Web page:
The British Columbia Wildfire Service is paying tribute to the 19-year-old firefighter who died after being struck by a falling tree last week, calling her “the heart of us.”
The service is also sharing a statement from Devyn Gale’s family, who say they are grateful to have grown up alongside such an “amazing sister and loving daughter.”
The family says Gale was careful, considerate and hardworking, and everything she did was out of kindness.
Gale’s death on Thursday came amid an eruption of wildfire activity that has prompted military support to be sent to B.C. as the province battles hundreds of fires, many caused by lightning in recent days.
The Ministry of Emergency Management says two Canadian Armed Forces reconnaissance teams were being deployed Sunday, including a “land force team” headed for Prince George and an air force team bound for Kamloops.
Gale died Thursday as her crew battled an out-of-control wildfire near Revelstoke.
The wildfire service says in its statement on Twitter that Gale was an “initial attack crew member” operating out of the Columbia Fire Zone in Revelstoke.
“She was a trusted colleague, a loving friend, a beloved sibling and a cherished daughter,” the statement says.
“She personified the iconic Reds and Blues (uniform) of wildland firefighting in British Columbia: she was bravery, grit, hard work, determination, leadership and selflessness. She was one of us. She was the heart of us.”
The statement says it is “hard to articulate the connectedness” of the firefighting community that had “lost one of our own.”
Meanwhile, as military troops and other reinforcements fanned out across the province to combat hundreds of active wildfires, the emergency management ministry said armed forces teams will conduct assessments that will inform deployment plans for additional federal resources.
It said a working group consisting of members of Public Safety Canada, the military and B.C. emergency management and wildfire officials are also set to meet Monday.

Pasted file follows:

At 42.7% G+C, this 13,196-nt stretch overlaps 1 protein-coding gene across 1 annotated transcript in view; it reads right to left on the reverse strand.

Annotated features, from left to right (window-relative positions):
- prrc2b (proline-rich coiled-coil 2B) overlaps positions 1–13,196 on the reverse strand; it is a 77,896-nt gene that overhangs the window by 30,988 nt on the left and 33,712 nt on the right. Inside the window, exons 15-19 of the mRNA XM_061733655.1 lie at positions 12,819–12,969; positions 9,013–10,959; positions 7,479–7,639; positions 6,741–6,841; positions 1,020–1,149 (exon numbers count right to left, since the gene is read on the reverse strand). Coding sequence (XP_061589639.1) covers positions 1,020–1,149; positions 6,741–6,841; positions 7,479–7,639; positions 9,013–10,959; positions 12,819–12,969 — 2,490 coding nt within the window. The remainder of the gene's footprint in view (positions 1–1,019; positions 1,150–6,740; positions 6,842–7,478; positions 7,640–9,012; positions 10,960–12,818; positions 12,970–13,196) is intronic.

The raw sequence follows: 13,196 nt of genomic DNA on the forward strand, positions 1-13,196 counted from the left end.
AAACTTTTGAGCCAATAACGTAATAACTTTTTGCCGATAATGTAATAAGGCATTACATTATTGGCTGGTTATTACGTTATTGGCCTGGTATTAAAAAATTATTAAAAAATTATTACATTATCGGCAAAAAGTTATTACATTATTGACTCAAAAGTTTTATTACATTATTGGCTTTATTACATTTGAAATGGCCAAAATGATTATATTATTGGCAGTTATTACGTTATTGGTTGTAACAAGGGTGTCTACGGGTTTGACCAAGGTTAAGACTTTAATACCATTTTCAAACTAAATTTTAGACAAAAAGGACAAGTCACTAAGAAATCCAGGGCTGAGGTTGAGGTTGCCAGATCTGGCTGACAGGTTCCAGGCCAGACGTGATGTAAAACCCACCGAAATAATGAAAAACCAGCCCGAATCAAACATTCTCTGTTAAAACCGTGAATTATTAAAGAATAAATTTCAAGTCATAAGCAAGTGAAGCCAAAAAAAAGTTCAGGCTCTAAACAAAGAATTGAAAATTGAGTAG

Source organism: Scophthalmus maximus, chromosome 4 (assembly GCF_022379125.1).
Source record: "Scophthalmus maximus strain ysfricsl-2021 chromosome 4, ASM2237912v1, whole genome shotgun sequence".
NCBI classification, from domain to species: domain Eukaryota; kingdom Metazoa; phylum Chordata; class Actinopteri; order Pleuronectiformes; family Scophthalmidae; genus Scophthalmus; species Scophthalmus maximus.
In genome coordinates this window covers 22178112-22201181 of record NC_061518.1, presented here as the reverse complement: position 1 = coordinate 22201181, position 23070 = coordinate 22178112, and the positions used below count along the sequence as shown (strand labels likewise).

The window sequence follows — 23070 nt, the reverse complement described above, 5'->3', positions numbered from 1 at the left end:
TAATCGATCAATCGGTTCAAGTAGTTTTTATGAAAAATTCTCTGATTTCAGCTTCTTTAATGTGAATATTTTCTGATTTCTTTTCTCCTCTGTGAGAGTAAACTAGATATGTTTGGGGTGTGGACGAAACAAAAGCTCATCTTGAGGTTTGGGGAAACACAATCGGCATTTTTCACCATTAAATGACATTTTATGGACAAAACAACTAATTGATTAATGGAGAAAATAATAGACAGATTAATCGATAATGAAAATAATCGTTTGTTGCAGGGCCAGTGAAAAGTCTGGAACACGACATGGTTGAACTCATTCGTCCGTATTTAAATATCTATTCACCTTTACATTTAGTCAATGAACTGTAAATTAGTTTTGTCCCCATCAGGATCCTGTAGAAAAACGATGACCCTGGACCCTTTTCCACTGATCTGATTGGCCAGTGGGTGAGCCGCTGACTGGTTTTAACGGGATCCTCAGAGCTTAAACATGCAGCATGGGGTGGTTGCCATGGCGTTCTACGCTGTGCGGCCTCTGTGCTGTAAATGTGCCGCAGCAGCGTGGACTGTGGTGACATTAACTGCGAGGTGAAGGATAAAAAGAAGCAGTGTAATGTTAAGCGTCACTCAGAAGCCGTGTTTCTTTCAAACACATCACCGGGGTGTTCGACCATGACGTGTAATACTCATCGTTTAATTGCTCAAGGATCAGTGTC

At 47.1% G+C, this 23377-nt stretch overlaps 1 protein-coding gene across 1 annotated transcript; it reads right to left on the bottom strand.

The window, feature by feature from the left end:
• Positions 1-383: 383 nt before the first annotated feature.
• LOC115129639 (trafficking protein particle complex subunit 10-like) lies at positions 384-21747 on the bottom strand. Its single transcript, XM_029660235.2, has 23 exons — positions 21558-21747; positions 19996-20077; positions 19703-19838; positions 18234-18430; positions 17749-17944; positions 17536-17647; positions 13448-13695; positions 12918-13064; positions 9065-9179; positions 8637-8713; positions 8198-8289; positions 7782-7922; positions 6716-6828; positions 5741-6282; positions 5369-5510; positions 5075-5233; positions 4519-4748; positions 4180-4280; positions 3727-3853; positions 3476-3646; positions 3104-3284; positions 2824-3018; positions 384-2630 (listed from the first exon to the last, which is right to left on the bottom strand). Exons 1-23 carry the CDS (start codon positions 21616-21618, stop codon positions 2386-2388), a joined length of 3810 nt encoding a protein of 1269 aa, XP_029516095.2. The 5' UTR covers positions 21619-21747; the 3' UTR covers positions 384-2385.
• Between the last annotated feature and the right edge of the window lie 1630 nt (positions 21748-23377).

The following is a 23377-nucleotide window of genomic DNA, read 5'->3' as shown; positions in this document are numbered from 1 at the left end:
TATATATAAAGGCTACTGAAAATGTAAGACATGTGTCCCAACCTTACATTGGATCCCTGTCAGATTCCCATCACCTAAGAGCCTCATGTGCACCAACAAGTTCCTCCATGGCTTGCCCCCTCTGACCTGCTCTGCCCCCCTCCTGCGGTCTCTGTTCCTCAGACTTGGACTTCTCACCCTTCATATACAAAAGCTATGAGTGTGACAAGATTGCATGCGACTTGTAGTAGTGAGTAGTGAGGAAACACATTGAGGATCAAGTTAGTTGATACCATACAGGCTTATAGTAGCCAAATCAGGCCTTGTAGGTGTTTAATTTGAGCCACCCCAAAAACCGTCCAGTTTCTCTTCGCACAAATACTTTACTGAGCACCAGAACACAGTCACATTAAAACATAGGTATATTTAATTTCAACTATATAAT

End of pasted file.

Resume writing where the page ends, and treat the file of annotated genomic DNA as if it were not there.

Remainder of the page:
With around 380 wildfires burning in B.C., the Canadian Interagency Forest Fire Centre says the province has the greatest number of blazes across the country.
The number of highly visible, threatening or potentially damaging blazes has ticked up to 23, and there were more than 70 wildfire-related evacuation alerts or orders on Sunday, with many clustered in several regions of B.C.’s central Interior.
The Cariboo Regional District issued an order this weekend covering 38 parcels of land in a 160-square-kilometre area around Anahim Peak, northeast of Bella Coola.
That’s on top of an order issued Friday spanning nearly 3,340 square kilometres in the Lhoosk’uz area, west of Quesnel, and several others in the area.
The Regional District of Bulkley-Nechako, meanwhile, rescinded an evacuation order in response to the Big Creek wildfire on Sunday. Residents of a remote area that includes Omineca Provincial Park may return home after more than two weeks away, although they remain subject to an alert and must be ready to leave immediately.
The Peace River Regional District also cancelled an evacuation alert covering 60 properties due to the Donnie Creek blaze, the largest in B.C.’s history.
The alert had spanned a lengthy stretch of Highway 97, along with properties in a remote area north of Fort St. John, for more than two weeks.
Environment Canada continued to warn of smoky skies and reduced visibility throughout central and eastern B.C. on Sunday, while maintaining severe thunderstorm bulletins for a swath of the central Interior throughout the day.
B.C.’s Transportation Ministry has warned drivers not to pull over and stop to take pictures of wildfires, saying it’s “very unsafe” to do so.
A statement posted to Facebook said ministry staff have heard reports of people stopping along highways, especially Highway 16 between Prince Rupert and Prince George, a route where several “wildfires of note” are burning nearby.
Canada’s record-breaking wildfire season has now seen 100,000 square kilometres of land scorched, an area equal to roughly the size of Lake Ontario, Lake Erie and Lake Michigan combined.
Fueling the fire, the Canadian Drought Monitor shows vast areas are considered “abnormally dry,” with several pockets of “extreme drought” in B.C. and Alberta.
B.C.’s drought bulletin shows more than half of the province is classified at drought Level 4 of five or higher, meaning harm to ecosystems and communities is likely.
Four of the 34 basins the province monitors are ranked at the most severe level of drought, meaning adverse impacts are almost certain. That includes all of Vancouver Island, the Bulkley-Lakes basin and the Fort Nelson basin.
This report by The Canadian Press was first published July 16, 2023.